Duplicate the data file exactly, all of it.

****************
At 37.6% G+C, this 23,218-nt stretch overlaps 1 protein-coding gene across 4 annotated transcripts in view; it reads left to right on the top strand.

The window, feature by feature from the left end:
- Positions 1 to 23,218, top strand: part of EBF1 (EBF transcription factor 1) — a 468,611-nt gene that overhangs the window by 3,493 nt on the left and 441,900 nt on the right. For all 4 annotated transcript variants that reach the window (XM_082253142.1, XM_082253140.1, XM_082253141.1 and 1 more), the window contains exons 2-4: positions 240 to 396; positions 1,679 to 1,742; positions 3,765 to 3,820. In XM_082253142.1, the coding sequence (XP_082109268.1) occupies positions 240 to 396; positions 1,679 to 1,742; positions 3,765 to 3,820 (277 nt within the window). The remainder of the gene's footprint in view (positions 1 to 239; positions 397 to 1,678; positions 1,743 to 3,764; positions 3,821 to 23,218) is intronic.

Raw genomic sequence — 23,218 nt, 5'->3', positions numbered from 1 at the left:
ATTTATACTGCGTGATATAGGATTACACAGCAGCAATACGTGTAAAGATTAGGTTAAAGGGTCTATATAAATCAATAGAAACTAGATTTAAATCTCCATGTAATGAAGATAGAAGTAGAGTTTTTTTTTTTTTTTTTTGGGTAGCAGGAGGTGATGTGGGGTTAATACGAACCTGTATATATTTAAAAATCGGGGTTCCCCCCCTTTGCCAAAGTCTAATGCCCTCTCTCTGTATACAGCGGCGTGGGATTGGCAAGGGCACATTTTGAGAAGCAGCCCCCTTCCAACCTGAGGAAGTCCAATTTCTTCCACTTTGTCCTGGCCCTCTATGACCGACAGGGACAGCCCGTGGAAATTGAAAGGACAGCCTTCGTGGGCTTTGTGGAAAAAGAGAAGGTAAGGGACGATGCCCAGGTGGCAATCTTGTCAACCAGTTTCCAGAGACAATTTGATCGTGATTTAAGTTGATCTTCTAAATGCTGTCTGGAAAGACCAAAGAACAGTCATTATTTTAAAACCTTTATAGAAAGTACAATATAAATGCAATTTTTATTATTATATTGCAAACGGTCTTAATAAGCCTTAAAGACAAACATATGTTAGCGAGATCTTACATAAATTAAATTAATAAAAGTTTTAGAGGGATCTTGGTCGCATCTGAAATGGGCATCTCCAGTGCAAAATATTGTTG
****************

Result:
At 37.6% G+C, this 23,218-nt stretch overlaps 1 protein-coding gene across 4 annotated transcripts in view; it reads left to right on the top strand.

The window, feature by feature from the left end:
- Positions 1 to 23,218, top strand: part of EBF1 (EBF transcription factor 1) — a 468,611-nt gene that overhangs the window by 3,493 nt on the left and 441,900 nt on the right. For all 4 annotated transcript variants that reach the window (XM_082253142.1, XM_082253140.1, XM_082253141.1 and 1 more), the window contains exons 2-4: positions 240 to 396; positions 1,679 to 1,742; positions 3,765 to 3,820. In XM_082253142.1, the coding sequence (XP_082109268.1) occupies positions 240 to 396; positions 1,679 to 1,742; positions 3,765 to 3,820 (277 nt within the window). The remainder of the gene's footprint in view (positions 1 to 239; positions 397 to 1,678; positions 1,743 to 3,764; positions 3,821 to 23,218) is intronic.

Raw genomic sequence — 23,218 nt, 5'->3', positions numbered from 1 at the left:
ATTTATACTGCGTGATATAGGATTACACAGCAGCAATACGTGTAAAGATTAGGTTAAAGGGTCTATATAAATCAATAGAAACTAGATTTAAATCTCCATGTAATGAAGATAGAAGTAGAGTTTTTTTTTTTTTTTTTTGGGTAGCAGGAGGTGATGTGGGGTTAATACGAACCTGTATATATTTAAAAATCGGGGTTCCCCCCCTTTGCCAAAGTCTAATGCCCTCTCTCTGTATACAGCGGCGTGGGATTGGCAAGGGCACATTTTGAGAAGCAGCCCCCTTCCAACCTGAGGAAGTCCAATTTCTTCCACTTTGTCCTGGCCCTCTATGACCGACAGGGACAGCCCGTGGAAATTGAAAGGACAGCCTTCGTGGGCTTTGTGGAAAAAGAGAAGGTAAGGGACGATGCCCAGGTGGCAATCTTGTCAACCAGTTTCCAGAGACAATTTGATCGTGATTTAAGTTGATCTTCTAAATGCTGTCTGGAAAGACCAAAGAACAGTCATTATTTTAAAACCTTTATAGAAAGTACAATATAAATGCAATTTTTATTATTATATTGCAAACGGTCTTAATAAGCCTTAAAGACAAACATATGTTAGCGAGATCTTACATAAATTAAATTAATAAAAGTTTTAGAGGGATCTTGGTCGCATCTGAAATGGGCATCTCCAGTGCAAAATATTGTTG